Thursday, April 17, 2014

Sermon for April 17, 2014 / Maundy Thursday

The Path of Least Resistance: A Maundy Thursday Meditation

If you want to make a difference in society, here’s what to do: step off that path of least resistance. It’s that simple. And it’s that difficult. Stop following the crowd. Stop doing what the dominant culture says you should do. Don’t let fear keep you in place. Face the pain that will come when society tries to stuff you back into its mold. If you want to make a difference in society, step off that path of least resistance.

Let me give you an example, as written about by sociologist Allan Johnson. In 1960, most public accommodations were racially segregated throughout the U.S. South. One day, in Greensboro, North Carolina, four young African-American college students walked into a Woolworth’s lunch counter and bought school supplies for their first term in college and then sat down at the lunch counter and asked for menus. The waitress, however, refused to serve them. She told them to leave, saying, “We don’t serve your kind here.”

They were furious at being treated this way. They were from Northern cities where racism and segregation were not so blatant. They argued among themselves about what to do. Finally they decided to return to the lunch counter and refuse to leave until they were served like everyone else. As they sat on the stools that day, they were threatened, verbally abused, and physically pushed and shoved. They had food and drink thrown on them, yet they refused to leave. Finally, the manager announced that the lunch counter was closed. As the students rose to leave, they said they’d be back tomorrow. They returned the next day, along with others who had heard of their sit-in. They came back the day after that with more people. And again the day after that with even more people. They kept coming back until every seat was occupied by a person of color, willing to defy the unconcealed racial segregation that had been a trademark of Southern White culture for hundreds of years.

Within a matter of weeks, news of what happened in Greensboro spread. Similar sit-ins occurred across North Carolina and then, within a few months, throughout the South in all kinds of public accommodations. The eventual result was an end to this form of segregation.

Maybe you remember that event. Allan Johnson suggests that we notice what these young protesters did and did not do. They did not try to change anyone’s mind. They did not speak, much less argue, with anyone. They did not hand out written statements. They knew that every social system organizes through the participation of individuals. And any individual in any system has the potential to change how the system works. How? By stepping off the path of least resistance. When a person changes how he or she participates in the system, that person can begin to transform how the system shapes people’s experiences and behaviors. In other words, changing the way a system works is far more powerful – and potentially more dangerous –than trying to change any particular individual, one at a time.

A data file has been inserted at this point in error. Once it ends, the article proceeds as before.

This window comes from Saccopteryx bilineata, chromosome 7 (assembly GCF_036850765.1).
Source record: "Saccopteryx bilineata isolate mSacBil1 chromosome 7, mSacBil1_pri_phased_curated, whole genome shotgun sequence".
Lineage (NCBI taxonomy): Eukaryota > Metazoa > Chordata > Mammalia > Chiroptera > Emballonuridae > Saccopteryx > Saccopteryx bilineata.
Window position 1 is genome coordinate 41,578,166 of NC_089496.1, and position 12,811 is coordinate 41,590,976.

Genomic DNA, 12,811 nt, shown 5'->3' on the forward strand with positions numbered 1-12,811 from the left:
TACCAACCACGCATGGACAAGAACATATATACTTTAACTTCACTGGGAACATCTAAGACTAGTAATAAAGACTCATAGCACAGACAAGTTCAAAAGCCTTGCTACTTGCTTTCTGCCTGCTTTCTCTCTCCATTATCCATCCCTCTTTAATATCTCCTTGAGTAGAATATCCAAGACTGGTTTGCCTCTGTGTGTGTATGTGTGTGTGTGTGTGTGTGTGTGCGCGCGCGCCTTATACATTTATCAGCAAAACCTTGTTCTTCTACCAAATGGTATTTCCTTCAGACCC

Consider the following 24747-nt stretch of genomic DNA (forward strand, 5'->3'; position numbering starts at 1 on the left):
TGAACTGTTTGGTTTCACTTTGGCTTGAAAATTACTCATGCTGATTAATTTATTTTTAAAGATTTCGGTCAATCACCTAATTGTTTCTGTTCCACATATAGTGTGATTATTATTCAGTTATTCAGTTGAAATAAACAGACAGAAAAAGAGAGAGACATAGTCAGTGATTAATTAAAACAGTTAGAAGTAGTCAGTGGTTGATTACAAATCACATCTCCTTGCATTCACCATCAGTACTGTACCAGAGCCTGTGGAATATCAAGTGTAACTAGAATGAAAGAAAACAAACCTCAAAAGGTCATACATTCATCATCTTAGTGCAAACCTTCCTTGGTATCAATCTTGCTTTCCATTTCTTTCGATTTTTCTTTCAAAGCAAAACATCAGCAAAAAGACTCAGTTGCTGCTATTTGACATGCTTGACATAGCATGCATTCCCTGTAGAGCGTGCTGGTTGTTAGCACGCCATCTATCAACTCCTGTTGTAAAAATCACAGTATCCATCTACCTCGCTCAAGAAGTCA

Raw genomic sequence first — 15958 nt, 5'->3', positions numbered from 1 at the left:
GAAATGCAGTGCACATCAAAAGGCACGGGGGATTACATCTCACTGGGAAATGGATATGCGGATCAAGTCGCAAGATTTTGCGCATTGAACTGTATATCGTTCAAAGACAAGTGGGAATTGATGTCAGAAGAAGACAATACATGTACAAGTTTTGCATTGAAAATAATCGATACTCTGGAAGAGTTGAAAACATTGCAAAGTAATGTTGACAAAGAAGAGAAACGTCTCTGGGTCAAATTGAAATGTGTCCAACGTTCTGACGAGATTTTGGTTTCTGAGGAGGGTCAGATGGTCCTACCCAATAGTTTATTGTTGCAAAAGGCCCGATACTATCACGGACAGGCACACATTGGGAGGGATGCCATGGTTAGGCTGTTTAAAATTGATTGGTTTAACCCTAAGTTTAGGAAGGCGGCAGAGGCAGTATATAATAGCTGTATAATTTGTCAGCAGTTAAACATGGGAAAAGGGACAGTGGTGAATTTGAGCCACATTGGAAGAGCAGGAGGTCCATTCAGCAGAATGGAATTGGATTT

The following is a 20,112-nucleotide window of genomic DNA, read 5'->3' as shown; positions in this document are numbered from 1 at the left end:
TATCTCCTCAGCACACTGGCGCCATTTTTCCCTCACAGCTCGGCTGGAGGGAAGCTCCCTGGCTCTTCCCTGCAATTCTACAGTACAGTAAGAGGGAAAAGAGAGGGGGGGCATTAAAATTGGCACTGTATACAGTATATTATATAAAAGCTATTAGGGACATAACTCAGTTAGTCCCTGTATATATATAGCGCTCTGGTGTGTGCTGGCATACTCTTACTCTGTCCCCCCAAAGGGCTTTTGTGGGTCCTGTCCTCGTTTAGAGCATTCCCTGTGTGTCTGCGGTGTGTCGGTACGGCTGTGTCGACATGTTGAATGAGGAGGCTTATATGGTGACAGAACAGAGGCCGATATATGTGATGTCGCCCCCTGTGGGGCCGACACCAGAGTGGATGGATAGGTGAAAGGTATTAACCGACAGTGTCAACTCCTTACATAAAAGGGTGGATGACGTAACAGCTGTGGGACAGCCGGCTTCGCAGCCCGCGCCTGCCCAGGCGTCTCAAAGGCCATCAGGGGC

When we step off the paths of least resistance, we can change the structures. Just by sitting at a lunch counter, the Greensboro Four changed the essence of segregation by rearranging the physical space. They challenged the distribution of power that kept segregation in place as the cornerstone of white privilege. The act of stepping off the path of least resistance created consequences that rippled out from that small lunch counter to much larger systems.

This kind of interplay both between systems and the people who participate in them is how social life happens. When someone steps off the path of least resistance, we pay attention. We make choices and decisions. We support or oppose. We choose to ignore it or we choose to show compassion.

Let’s use another example from our biblical stories. You might remember the story about the Good Samaritan. He literally steps off the path of least resistance to show compassion to a wounded traveler. The wounded man’s fellow citizens wouldn’t step off the path to help. The religious leaders of the day wouldn’t do it. Only the least likely character in the story, a despised, un-kosher Samaritan, steps off the path to help. When the original listeners heard that story, they paid attention. They selected their allegiance. They knew that Luke, the Gospel writer, wasn’t just talking about how we treat individuals. He also offered a commentary on the corruption of a religious system that valued right belief over right actions.